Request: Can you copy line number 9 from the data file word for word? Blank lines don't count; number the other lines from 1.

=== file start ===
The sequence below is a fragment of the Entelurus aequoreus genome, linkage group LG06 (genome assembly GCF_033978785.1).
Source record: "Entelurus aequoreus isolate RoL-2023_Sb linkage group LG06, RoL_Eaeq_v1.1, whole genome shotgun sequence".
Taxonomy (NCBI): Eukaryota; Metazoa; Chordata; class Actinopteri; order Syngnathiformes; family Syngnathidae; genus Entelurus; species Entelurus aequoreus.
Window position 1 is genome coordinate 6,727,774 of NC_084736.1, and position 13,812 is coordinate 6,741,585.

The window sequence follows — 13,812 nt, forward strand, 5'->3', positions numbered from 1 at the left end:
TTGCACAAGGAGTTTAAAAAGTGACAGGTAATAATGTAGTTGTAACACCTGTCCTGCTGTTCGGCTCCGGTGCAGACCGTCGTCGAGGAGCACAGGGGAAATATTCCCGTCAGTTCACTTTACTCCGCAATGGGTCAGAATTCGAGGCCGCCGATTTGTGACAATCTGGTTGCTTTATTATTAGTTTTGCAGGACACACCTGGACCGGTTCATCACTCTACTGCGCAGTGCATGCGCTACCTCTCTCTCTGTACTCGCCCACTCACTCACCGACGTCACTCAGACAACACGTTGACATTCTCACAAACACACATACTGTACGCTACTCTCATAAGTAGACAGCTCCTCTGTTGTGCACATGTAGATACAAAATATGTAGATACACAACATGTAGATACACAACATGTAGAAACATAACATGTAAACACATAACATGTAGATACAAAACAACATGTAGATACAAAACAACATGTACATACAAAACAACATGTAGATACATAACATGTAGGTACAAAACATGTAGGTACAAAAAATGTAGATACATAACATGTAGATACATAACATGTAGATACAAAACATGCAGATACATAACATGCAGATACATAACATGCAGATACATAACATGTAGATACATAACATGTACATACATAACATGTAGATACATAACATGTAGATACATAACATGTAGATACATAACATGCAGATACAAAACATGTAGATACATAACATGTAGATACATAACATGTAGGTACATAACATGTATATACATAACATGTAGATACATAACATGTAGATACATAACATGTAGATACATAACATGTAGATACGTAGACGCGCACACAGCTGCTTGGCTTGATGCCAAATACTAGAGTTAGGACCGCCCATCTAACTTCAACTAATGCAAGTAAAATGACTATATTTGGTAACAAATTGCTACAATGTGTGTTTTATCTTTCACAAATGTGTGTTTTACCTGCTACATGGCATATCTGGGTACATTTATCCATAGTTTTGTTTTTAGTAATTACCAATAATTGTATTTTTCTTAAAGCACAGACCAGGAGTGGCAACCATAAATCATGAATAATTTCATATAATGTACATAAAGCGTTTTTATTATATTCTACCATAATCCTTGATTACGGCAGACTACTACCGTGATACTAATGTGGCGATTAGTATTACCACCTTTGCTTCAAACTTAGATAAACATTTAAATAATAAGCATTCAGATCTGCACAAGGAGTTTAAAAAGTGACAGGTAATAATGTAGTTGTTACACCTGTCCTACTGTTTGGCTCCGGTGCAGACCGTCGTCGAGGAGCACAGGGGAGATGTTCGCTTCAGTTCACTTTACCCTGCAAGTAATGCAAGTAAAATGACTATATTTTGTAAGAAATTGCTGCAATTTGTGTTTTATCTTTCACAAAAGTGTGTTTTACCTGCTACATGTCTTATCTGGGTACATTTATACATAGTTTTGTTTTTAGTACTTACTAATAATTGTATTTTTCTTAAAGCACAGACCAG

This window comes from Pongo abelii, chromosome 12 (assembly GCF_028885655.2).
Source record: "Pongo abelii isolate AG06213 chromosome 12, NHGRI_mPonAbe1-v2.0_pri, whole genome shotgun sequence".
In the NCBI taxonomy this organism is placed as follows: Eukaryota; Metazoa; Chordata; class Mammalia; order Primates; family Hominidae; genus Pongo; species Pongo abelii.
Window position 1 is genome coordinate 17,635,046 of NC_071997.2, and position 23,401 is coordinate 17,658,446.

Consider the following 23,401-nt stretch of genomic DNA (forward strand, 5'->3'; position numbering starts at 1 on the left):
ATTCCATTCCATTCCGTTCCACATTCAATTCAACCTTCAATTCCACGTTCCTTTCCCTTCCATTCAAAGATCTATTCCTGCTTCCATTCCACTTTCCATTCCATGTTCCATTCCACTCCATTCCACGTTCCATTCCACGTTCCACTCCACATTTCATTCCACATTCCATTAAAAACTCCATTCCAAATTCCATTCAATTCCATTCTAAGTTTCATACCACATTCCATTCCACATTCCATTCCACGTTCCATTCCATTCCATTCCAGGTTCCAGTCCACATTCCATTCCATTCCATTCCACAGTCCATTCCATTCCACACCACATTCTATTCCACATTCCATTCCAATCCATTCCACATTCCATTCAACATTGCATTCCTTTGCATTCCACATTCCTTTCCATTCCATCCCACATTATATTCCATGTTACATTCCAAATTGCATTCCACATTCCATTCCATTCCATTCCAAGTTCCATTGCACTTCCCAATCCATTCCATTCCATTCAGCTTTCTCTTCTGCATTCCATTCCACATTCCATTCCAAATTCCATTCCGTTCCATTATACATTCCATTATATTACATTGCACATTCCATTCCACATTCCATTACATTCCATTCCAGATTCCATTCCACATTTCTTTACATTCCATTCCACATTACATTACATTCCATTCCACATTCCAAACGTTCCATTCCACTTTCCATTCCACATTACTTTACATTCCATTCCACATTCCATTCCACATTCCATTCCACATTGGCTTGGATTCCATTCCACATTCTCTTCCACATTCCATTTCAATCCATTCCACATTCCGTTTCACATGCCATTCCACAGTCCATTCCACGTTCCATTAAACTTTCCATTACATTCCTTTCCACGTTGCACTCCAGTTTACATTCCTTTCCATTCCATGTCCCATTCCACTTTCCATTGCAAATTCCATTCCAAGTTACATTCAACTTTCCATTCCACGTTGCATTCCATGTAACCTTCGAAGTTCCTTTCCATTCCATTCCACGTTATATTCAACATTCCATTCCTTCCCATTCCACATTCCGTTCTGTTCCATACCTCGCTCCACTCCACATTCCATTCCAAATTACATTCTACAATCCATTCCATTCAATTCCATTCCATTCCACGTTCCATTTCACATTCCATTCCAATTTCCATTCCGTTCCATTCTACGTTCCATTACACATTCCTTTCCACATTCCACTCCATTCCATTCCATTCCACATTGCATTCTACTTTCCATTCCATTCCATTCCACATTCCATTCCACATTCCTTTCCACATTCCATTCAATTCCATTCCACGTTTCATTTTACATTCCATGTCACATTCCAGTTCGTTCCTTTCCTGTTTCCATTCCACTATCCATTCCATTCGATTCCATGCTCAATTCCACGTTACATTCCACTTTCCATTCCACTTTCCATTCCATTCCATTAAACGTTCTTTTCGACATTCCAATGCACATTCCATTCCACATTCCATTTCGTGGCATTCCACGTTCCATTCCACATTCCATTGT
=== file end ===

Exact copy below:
In the NCBI taxonomy this organism is placed as follows: Eukaryota; Metazoa; Chordata; class Mammalia; order Primates; family Hominidae; genus Pongo; species Pongo abelii.